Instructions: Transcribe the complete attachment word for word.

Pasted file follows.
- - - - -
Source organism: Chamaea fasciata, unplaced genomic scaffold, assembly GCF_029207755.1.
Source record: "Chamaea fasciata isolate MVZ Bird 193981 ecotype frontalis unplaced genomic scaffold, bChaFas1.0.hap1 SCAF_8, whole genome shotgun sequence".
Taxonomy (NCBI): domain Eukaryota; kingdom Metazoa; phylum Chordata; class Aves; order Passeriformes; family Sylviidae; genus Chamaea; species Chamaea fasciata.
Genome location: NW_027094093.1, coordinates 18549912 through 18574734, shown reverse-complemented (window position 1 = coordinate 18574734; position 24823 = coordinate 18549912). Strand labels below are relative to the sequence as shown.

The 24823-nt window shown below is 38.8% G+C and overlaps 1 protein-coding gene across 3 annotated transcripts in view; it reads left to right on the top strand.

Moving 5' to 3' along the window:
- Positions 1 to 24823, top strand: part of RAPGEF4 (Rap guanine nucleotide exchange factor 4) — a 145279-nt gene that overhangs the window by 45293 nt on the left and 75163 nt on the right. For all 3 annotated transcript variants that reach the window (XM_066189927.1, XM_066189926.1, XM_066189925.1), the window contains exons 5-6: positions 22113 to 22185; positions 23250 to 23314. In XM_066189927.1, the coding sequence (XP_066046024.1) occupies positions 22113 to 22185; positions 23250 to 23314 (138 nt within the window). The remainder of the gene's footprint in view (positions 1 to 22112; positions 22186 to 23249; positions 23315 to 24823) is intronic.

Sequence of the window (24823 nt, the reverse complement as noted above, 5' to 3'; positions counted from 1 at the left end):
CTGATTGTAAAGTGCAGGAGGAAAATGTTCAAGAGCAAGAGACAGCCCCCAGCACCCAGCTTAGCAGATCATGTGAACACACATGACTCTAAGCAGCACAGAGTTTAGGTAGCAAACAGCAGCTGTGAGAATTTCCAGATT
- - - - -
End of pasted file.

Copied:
Source organism: Chamaea fasciata, unplaced genomic scaffold, assembly GCF_029207755.1.
Source record: "Chamaea fasciata isolate MVZ Bird 193981 ecotype frontalis unplaced genomic scaffold, bChaFas1.0.hap1 SCAF_8, whole genome shotgun sequence".
Taxonomy (NCBI): domain Eukaryota; kingdom Metazoa; phylum Chordata; class Aves; order Passeriformes; family Sylviidae; genus Chamaea; species Chamaea fasciata.
Genome location: NW_027094093.1, coordinates 18549912 through 18574734, shown reverse-complemented (window position 1 = coordinate 18574734; position 24823 = coordinate 18549912). Strand labels below are relative to the sequence as shown.

The 24823-nt window shown below is 38.8% G+C and overlaps 1 protein-coding gene across 3 annotated transcripts in view; it reads left to right on the top strand.

Moving 5' to 3' along the window:
- Positions 1 to 24823, top strand: part of RAPGEF4 (Rap guanine nucleotide exchange factor 4) — a 145279-nt gene that overhangs the window by 45293 nt on the left and 75163 nt on the right. For all 3 annotated transcript variants that reach the window (XM_066189927.1, XM_066189926.1, XM_066189925.1), the window contains exons 5-6: positions 22113 to 22185; positions 23250 to 23314. In XM_066189927.1, the coding sequence (XP_066046024.1) occupies positions 22113 to 22185; positions 23250 to 23314 (138 nt within the window). The remainder of the gene's footprint in view (positions 1 to 22112; positions 22186 to 23249; positions 23315 to 24823) is intronic.

Sequence of the window (24823 nt, the reverse complement as noted above, 5' to 3'; positions counted from 1 at the left end):
CTGATTGTAAAGTGCAGGAGGAAAATGTTCAAGAGCAAGAGACAGCCCCCAGCACCCAGCTTAGCAGATCATGTGAACACACATGACTCTAAGCAGCACAGAGTTTAGGTAGCAAACAGCAGCTGTGAGAATTTCCAGATT